Additionally, while I try very hard to let go of bitterness and resentment, I cannot say that I am truly free from the anger I feel being abandoned and let go of by my husband. As much as I see the release as God's gift, and I most certainly do see it that way, I cannot help but still feel the prick of resentment when I see my husband moving on with other women. It hurts me deeply, and I can give into those feelings or I can let them go. When I am tired, I am more prone to think about them, to cuddle them, and to give them life.

It is difficult at times to overcome temptation. Yet, the Word encourages us, calls us blessed, when we do overcome. James 1:12 says "Blessed is the one who preserves under trial" and while we all have trials that we must endure, learning how to say no to the temptation can empower us to hang in there, to overcome on a daily basis.

How do we overcome then?

Well, really it comes down to a couple practical things:
  1. Know the root of your temptation and where it resides
  2. Know your limits and take heed to keep from reaching them
  3. Surrender your abilities to God and let His Holy Spirit empower you to overcome
In my case, I know where I am tempted (in what type of sin), and I understand now the root of that temptation (I am lonely and I am tired). Second, I know my breaking point, that point when I lose my ability to say no or to walk away. Third, because I live in a state of depletion, I need to rely on God to help me to overcome my temptation. I need His help because I cannot do it on my own.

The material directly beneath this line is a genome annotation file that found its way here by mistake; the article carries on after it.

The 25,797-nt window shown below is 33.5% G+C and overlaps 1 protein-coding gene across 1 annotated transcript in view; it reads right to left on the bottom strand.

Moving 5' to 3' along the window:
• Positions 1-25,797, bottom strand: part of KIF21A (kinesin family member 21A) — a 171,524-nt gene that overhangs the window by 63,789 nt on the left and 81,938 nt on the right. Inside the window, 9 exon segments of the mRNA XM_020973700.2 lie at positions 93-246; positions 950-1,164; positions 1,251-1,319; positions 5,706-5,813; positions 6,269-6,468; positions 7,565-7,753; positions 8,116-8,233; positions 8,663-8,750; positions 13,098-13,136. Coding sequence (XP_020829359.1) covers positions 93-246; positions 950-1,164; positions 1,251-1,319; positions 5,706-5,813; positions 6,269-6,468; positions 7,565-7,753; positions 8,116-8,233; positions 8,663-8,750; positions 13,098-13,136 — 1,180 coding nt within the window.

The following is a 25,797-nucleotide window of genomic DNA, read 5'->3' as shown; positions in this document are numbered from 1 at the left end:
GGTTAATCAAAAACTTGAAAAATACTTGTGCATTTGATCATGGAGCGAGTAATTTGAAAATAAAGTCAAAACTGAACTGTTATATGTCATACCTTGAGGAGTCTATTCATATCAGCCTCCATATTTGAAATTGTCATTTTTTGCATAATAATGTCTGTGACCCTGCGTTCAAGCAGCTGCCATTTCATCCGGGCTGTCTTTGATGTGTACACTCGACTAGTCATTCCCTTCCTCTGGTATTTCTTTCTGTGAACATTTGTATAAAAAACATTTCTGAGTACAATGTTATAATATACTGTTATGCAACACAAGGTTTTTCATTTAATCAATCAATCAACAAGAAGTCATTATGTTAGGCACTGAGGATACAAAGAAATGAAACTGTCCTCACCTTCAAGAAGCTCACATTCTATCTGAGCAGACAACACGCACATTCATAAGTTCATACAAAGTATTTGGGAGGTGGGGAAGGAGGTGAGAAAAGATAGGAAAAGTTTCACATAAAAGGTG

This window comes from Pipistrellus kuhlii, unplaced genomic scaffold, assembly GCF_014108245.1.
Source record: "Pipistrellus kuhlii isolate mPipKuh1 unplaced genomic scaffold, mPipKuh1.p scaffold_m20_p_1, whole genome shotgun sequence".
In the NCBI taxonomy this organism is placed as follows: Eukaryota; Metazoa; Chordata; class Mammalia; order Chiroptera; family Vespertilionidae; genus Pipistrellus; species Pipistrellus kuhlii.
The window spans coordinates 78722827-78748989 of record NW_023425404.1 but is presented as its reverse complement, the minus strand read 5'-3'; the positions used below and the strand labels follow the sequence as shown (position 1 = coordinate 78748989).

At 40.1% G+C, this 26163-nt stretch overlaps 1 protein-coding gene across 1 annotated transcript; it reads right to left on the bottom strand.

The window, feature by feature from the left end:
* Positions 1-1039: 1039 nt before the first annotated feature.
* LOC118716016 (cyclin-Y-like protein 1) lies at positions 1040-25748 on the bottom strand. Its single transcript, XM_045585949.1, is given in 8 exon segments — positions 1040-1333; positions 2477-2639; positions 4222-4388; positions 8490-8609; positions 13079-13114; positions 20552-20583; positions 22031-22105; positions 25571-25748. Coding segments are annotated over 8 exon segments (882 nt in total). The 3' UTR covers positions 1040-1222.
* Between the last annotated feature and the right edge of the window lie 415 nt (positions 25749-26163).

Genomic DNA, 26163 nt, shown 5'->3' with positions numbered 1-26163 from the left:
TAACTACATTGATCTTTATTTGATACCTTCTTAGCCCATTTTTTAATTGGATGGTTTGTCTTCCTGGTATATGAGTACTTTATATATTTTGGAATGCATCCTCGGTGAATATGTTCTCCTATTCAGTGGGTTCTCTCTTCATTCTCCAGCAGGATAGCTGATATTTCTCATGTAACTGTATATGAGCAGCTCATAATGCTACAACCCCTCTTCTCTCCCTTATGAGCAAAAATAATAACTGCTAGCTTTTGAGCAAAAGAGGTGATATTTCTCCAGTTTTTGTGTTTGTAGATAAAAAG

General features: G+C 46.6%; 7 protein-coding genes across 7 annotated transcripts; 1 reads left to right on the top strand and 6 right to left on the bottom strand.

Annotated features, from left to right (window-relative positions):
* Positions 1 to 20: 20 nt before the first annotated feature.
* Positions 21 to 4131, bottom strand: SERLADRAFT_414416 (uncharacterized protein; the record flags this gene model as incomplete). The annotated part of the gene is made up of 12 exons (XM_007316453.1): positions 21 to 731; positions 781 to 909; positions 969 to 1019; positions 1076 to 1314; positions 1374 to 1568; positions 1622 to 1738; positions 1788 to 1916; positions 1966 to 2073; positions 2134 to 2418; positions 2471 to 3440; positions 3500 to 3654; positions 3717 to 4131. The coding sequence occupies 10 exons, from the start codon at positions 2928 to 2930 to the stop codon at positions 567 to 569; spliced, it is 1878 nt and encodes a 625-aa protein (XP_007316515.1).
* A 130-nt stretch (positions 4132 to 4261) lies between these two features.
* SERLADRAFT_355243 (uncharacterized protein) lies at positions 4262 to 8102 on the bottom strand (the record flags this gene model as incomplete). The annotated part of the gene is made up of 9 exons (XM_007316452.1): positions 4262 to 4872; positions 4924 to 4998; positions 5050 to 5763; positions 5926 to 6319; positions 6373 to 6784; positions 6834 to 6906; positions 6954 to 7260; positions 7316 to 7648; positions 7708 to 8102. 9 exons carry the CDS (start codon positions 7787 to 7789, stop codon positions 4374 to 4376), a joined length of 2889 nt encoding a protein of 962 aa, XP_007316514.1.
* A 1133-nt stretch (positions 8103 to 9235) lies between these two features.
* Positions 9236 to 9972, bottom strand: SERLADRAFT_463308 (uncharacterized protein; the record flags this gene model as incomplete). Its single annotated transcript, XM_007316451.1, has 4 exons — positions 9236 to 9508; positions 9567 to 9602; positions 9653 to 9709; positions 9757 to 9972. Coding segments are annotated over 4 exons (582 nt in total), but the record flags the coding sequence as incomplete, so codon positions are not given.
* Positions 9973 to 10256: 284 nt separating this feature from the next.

Dear Lord,

I understand my temptation points and why I always fall into the same trap. I ask you to help me today to overcome this temptation, and to give me your Grace so that I can find healthy and appropriate solutions to resolve the conflict I feel inside. I ask you to guide me into your perfect wisdom and to show me a way for me to live a full and wonderfully satisfying life within the boundaries of my current singleness. I ask you to teach me how to rest, to not allow myself to become so overwhelmed by life, so that I can be strong. In all, Lord, I ask you to guide me into your perfect will, and to keep me safe and free from the temptation that I feel so strongly at times. I ask all this in Jesus' Name. Amen! So be it. Thy will be done. Selah!